Day of the Dead is here again with colorful papel picado, emblematic altars dedicated to ancestors, as well as pan de muerto, or bread of the dead.
The elaboration of this delicacy has a meaningful symbolism and stories vary from region to region, but the one preserved over time reads that the bread represents a corpse with the ball that crowns it being the skull while the side parts are the bones falling in the 4 directions of the world.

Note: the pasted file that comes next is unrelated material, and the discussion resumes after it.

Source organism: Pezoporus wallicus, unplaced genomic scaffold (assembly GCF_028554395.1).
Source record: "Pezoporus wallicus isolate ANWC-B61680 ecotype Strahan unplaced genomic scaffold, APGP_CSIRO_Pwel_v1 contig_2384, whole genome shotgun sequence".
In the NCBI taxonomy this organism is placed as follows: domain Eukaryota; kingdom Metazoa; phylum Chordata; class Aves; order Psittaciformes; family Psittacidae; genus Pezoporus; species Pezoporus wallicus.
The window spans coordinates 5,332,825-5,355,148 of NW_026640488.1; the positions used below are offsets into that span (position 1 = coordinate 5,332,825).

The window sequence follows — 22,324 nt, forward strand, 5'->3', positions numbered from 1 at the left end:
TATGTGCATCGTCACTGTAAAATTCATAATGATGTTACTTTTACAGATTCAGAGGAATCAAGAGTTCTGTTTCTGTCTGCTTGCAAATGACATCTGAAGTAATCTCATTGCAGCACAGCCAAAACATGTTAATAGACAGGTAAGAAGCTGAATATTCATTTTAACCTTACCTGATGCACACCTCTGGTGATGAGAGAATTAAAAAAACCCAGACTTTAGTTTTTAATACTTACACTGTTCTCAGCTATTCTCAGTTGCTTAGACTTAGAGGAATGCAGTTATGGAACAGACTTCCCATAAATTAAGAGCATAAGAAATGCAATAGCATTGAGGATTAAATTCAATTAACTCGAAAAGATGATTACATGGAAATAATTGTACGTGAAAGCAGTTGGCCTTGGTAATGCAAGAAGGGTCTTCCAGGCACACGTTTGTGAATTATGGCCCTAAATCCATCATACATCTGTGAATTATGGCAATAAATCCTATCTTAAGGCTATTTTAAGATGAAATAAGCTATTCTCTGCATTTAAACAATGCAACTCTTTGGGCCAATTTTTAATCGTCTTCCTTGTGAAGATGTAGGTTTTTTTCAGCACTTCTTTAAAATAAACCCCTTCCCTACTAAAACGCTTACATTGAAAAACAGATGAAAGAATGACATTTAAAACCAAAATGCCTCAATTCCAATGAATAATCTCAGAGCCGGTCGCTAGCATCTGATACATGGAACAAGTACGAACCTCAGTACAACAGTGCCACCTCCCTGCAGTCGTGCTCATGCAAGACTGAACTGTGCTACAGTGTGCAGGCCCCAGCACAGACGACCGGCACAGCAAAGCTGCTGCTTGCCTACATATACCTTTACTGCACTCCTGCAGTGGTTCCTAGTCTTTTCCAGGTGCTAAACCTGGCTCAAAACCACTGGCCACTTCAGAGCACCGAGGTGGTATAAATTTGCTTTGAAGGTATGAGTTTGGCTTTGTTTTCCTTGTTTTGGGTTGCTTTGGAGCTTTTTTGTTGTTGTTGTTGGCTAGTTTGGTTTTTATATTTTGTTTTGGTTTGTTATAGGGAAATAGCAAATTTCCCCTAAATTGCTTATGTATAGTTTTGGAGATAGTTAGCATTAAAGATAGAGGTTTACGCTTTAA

There are many types of bread in Mexico, some are sprinkled with sugar or sesame seeds, some are painted red or given an oval shape, and some others hold a dedicatory. You can now find them filled with pastry cream, milk cream or Nutella. No matter the origin or shape, the fact is that this day is long celebrated in this country with the festive spirit of its people while sipping steaming chocolate and sharing a slice –or two– of pan de muerto.
Let’s celebrate Mexican traditions!